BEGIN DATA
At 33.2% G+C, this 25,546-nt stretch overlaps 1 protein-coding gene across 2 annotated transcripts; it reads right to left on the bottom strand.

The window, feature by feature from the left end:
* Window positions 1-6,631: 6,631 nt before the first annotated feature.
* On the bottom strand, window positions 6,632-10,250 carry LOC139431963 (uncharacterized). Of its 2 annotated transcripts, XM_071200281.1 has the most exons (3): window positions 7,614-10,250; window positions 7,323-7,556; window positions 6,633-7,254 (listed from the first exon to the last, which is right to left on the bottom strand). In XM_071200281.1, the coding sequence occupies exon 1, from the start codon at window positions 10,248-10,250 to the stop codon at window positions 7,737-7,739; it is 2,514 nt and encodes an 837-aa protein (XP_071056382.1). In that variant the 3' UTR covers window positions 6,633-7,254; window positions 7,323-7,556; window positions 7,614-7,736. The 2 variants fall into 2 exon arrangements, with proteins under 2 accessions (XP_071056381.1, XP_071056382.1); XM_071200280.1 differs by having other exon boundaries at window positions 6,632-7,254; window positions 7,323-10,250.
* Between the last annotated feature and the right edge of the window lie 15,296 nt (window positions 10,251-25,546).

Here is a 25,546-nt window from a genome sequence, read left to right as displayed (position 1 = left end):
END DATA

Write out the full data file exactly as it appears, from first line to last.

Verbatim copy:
At 33.2% G+C, this 25,546-nt stretch overlaps 1 protein-coding gene across 2 annotated transcripts; it reads right to left on the bottom strand.

The window, feature by feature from the left end:
* Window positions 1-6,631: 6,631 nt before the first annotated feature.
* On the bottom strand, window positions 6,632-10,250 carry LOC139431963 (uncharacterized). Of its 2 annotated transcripts, XM_071200281.1 has the most exons (3): window positions 7,614-10,250; window positions 7,323-7,556; window positions 6,633-7,254 (listed from the first exon to the last, which is right to left on the bottom strand). In XM_071200281.1, the coding sequence occupies exon 1, from the start codon at window positions 10,248-10,250 to the stop codon at window positions 7,737-7,739; it is 2,514 nt and encodes an 837-aa protein (XP_071056382.1). In that variant the 3' UTR covers window positions 6,633-7,254; window positions 7,323-7,556; window positions 7,614-7,736. The 2 variants fall into 2 exon arrangements, with proteins under 2 accessions (XP_071056381.1, XP_071056382.1); XM_071200280.1 differs by having other exon boundaries at window positions 6,632-7,254; window positions 7,323-10,250.
* Between the last annotated feature and the right edge of the window lie 15,296 nt (window positions 10,251-25,546).

Here is a 25,546-nt window from a genome sequence, read left to right as displayed (position 1 = left end):